To provide one with an opportunity on the basis of identity is to disregard or discount skills unrelated to identity. A great artist is judged not by background, heritage or culture; instead, it is the work itself that persists through the ages. Art outlasts the artist. Contemporary culture has moments where background, heritage, or culture trump artistic skill. In these situations the artist’s work is not the major focus; instead, we ask where did she come from? Who or what does she love? Or, worse yet, how can her selection say something about who we are?

All decisions are expressions of the deciders. President George H.W. Bush is often quoted as saying he “is the decider” when challenged that his vice president Dick Cheney was actually in charge. We treasure our authority and use it explain who we are. In selecting someone we express a preference for perspective. Selections are symbols and in decisions where people are involved (i.e., artistic nomination) symbolic stand-ins for our beliefs.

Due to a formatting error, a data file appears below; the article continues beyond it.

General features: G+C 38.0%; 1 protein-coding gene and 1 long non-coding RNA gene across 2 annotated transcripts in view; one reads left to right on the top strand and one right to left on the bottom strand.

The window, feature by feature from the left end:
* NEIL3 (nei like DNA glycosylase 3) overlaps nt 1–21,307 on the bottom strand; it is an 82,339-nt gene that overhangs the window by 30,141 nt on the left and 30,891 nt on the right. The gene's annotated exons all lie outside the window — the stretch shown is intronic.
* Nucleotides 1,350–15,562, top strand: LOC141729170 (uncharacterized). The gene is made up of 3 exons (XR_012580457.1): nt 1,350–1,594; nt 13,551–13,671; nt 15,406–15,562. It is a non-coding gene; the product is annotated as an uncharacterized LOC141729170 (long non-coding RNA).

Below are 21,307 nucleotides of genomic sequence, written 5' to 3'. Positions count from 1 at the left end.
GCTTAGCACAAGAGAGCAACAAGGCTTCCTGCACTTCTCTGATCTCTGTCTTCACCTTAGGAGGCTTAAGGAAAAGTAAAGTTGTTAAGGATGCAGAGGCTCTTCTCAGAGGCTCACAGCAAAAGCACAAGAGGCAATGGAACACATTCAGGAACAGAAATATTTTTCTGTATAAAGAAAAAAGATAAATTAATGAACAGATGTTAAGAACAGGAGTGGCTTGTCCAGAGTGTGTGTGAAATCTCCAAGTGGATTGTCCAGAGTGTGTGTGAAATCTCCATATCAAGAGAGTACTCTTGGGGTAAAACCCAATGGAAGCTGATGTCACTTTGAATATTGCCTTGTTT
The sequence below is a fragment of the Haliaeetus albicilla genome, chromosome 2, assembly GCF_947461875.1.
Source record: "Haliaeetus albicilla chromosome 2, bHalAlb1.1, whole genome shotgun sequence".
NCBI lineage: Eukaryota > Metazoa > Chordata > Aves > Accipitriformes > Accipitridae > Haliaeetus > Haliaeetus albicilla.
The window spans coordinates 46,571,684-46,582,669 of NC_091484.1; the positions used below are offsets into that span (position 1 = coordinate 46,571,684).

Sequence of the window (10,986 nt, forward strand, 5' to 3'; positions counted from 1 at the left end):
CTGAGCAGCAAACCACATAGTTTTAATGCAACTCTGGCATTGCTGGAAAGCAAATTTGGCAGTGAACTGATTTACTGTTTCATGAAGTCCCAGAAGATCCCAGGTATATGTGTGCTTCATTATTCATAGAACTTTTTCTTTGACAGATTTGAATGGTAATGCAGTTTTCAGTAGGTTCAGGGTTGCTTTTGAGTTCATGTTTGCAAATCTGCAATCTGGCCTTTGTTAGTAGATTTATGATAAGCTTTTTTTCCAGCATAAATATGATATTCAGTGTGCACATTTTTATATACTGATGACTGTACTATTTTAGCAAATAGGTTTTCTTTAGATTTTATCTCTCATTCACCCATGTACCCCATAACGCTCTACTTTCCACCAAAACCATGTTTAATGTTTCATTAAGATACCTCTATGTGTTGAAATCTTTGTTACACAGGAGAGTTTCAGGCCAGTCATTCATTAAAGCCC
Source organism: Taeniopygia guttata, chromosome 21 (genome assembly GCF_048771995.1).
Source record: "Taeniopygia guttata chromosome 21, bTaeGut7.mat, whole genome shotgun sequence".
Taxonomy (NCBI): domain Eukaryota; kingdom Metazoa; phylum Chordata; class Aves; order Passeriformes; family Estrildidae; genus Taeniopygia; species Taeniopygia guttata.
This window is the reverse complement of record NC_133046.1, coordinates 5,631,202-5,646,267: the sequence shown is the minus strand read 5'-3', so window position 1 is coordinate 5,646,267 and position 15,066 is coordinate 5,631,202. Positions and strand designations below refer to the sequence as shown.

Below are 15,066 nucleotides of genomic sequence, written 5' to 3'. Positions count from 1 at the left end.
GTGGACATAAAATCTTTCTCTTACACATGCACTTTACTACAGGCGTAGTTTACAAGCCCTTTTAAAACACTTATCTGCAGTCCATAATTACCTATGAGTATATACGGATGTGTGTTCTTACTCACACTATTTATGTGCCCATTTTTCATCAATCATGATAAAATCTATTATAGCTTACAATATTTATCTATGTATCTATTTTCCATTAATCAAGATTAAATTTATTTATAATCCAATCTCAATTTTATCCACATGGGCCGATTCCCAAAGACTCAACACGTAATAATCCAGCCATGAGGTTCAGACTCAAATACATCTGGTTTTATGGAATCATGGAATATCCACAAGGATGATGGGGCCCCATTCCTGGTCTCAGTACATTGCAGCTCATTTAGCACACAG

Nominations of artists are particularly interesting on a meta level. Artists often work with symbols and manipulate meaning. One who nominates an artist for a position is manipulating symbolic manipulators to manipulate a symbol.

Commerical Box of Soap

December 13, 2013 Leave a comment

The image of a speaker on a soap box is one of the most profound images of democracy. The rugged individual, determined to be heard, climbs a box and uses it to better address the crowd. This image of a “platform” now expands to include social media sites like Facebook where individuals use the site to share ideas. Create a game on Facebook’s platform and one has access to a user base of billions. Many see this as a definite benefit: it’s where the users are and the most efficient way to reach an audience. And while this is true, it is important to distinguish Facebook’s platform from the classic image from which the term “platform” derived.